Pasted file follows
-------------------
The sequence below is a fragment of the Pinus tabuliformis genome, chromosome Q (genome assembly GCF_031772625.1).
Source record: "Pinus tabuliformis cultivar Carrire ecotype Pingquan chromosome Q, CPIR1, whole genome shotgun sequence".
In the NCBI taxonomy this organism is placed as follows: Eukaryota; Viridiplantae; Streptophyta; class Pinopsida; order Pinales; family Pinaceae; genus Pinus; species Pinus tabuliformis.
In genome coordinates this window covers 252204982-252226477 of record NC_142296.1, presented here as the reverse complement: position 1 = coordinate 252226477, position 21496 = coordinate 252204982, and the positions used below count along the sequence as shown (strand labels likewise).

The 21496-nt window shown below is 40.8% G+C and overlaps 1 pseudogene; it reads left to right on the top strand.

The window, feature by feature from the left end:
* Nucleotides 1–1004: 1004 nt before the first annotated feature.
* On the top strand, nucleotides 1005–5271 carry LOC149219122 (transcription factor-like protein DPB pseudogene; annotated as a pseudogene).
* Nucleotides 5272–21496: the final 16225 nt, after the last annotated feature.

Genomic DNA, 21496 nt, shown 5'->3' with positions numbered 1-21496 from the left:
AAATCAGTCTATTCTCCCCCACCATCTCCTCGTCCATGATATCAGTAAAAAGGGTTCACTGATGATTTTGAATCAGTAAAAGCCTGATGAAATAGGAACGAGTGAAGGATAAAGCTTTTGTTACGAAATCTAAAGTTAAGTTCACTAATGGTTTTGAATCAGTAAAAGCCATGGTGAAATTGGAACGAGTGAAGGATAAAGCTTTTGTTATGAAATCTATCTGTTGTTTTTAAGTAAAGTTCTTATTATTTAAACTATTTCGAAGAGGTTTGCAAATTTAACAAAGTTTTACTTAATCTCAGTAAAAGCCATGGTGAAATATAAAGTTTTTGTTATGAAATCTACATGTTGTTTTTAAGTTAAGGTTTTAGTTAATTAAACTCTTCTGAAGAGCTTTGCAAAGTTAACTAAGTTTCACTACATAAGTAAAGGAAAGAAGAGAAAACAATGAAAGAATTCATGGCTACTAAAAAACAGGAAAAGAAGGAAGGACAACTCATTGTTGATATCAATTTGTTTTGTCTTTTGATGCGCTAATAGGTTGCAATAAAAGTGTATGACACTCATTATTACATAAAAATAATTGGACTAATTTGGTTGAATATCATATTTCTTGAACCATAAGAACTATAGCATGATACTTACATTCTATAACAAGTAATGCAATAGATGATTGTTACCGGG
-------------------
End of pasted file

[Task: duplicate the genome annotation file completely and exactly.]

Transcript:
The sequence below is a fragment of the Pinus tabuliformis genome, chromosome Q (genome assembly GCF_031772625.1).
Source record: "Pinus tabuliformis cultivar Carrire ecotype Pingquan chromosome Q, CPIR1, whole genome shotgun sequence".
In the NCBI taxonomy this organism is placed as follows: Eukaryota; Viridiplantae; Streptophyta; class Pinopsida; order Pinales; family Pinaceae; genus Pinus; species Pinus tabuliformis.
In genome coordinates this window covers 252204982-252226477 of record NC_142296.1, presented here as the reverse complement: position 1 = coordinate 252226477, position 21496 = coordinate 252204982, and the positions used below count along the sequence as shown (strand labels likewise).

The 21496-nt window shown below is 40.8% G+C and overlaps 1 pseudogene; it reads left to right on the top strand.

The window, feature by feature from the left end:
* Nucleotides 1–1004: 1004 nt before the first annotated feature.
* On the top strand, nucleotides 1005–5271 carry LOC149219122 (transcription factor-like protein DPB pseudogene; annotated as a pseudogene).
* Nucleotides 5272–21496: the final 16225 nt, after the last annotated feature.

Genomic DNA, 21496 nt, shown 5'->3' with positions numbered 1-21496 from the left:
AAATCAGTCTATTCTCCCCCACCATCTCCTCGTCCATGATATCAGTAAAAAGGGTTCACTGATGATTTTGAATCAGTAAAAGCCTGATGAAATAGGAACGAGTGAAGGATAAAGCTTTTGTTACGAAATCTAAAGTTAAGTTCACTAATGGTTTTGAATCAGTAAAAGCCATGGTGAAATTGGAACGAGTGAAGGATAAAGCTTTTGTTATGAAATCTATCTGTTGTTTTTAAGTAAAGTTCTTATTATTTAAACTATTTCGAAGAGGTTTGCAAATTTAACAAAGTTTTACTTAATCTCAGTAAAAGCCATGGTGAAATATAAAGTTTTTGTTATGAAATCTACATGTTGTTTTTAAGTTAAGGTTTTAGTTAATTAAACTCTTCTGAAGAGCTTTGCAAAGTTAACTAAGTTTCACTACATAAGTAAAGGAAAGAAGAGAAAACAATGAAAGAATTCATGGCTACTAAAAAACAGGAAAAGAAGGAAGGACAACTCATTGTTGATATCAATTTGTTTTGTCTTTTGATGCGCTAATAGGTTGCAATAAAAGTGTATGACACTCATTATTACATAAAAATAATTGGACTAATTTGGTTGAATATCATATTTCTTGAACCATAAGAACTATAGCATGATACTTACATTCTATAACAAGTAATGCAATAGATGATTGTTACCGGG